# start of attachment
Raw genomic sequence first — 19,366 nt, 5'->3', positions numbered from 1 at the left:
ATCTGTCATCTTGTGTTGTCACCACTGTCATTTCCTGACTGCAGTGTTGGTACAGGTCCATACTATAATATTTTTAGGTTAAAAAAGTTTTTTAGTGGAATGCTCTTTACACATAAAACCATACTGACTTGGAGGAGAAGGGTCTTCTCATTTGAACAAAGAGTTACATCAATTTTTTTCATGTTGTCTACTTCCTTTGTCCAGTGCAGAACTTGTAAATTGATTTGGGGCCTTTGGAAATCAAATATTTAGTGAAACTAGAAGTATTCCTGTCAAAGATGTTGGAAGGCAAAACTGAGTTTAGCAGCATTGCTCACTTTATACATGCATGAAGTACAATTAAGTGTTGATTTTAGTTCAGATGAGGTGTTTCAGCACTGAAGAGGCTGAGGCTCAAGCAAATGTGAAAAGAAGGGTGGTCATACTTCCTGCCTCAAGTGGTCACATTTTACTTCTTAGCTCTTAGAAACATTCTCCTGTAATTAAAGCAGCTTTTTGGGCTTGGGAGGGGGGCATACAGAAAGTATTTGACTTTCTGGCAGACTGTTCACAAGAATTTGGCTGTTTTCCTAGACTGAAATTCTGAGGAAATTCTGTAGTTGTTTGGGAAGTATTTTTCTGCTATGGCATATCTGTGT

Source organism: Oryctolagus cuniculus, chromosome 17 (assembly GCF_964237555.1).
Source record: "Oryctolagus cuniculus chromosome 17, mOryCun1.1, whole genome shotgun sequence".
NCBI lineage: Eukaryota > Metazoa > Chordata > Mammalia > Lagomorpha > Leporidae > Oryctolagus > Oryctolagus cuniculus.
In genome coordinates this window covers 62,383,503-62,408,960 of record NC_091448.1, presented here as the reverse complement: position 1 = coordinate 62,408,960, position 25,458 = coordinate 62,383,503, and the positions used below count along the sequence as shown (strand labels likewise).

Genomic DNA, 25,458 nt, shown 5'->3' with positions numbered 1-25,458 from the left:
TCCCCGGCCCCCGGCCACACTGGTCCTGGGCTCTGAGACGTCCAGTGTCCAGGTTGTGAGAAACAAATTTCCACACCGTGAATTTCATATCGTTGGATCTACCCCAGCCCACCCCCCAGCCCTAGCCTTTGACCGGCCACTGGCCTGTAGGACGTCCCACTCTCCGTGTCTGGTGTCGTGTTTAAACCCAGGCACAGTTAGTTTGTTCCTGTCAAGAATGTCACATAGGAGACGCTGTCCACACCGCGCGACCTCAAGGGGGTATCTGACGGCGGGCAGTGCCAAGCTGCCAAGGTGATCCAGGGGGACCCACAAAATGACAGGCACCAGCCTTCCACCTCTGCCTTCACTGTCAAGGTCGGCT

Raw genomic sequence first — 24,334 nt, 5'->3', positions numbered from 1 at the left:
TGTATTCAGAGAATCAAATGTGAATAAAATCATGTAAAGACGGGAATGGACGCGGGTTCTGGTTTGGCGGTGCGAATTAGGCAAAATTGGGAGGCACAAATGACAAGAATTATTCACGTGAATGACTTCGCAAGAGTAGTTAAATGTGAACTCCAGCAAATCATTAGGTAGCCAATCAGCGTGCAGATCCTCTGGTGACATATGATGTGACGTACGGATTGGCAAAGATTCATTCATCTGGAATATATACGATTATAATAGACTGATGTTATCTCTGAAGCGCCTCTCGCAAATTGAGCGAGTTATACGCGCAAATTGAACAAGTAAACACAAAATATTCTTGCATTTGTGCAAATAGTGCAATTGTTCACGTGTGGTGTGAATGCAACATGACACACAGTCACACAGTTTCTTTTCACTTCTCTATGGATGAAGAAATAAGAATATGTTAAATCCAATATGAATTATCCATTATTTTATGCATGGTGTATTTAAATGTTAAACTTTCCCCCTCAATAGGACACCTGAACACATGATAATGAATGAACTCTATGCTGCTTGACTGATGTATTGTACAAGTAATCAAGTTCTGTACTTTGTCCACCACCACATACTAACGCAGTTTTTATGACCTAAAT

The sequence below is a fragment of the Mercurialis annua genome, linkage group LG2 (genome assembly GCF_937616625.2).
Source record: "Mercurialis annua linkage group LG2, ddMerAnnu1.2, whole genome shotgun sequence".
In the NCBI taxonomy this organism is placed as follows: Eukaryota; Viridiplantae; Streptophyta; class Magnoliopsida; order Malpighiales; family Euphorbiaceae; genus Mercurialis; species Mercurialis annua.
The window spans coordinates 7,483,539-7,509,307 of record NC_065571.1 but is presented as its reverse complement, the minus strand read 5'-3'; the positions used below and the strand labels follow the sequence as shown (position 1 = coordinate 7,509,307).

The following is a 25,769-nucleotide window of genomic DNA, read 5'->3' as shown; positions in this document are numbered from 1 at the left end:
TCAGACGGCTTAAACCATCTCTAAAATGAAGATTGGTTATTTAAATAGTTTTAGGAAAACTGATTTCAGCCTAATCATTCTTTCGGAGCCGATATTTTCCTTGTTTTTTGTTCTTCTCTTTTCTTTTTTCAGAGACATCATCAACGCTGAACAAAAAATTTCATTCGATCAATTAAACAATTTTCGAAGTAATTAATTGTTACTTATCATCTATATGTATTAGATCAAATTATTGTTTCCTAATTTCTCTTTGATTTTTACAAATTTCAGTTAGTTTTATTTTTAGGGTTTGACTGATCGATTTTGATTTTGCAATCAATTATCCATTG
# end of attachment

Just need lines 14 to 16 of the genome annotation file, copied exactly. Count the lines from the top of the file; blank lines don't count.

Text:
The window spans coordinates 7,483,539-7,509,307 of record NC_065571.1 but is presented as its reverse complement, the minus strand read 5'-3'; the positions used below and the strand labels follow the sequence as shown (position 1 = coordinate 7,509,307).

The following is a 25,769-nucleotide window of genomic DNA, read 5'->3' as shown; positions in this document are numbered from 1 at the left end:
TCAGACGGCTTAAACCATCTCTAAAATGAAGATTGGTTATTTAAATAGTTTTAGGAAAACTGATTTCAGCCTAATCATTCTTTCGGAGCCGATATTTTCCTTGTTTTTTGTTCTTCTCTTTTCTTTTTTCAGAGACATCATCAACGCTGAACAAAAAATTTCATTCGATCAATTAAACAATTTTCGAAGTAATTAATTGTTACTTATCATCTATATGTATTAGATCAAATTATTGTTTCCTAATTTCTCTTTGATTTTTACAAATTTCAGTTAGTTTTATTTTTAGGGTTTGACTGATCGATTTTGATTTTGCAATCAATTATCCATTG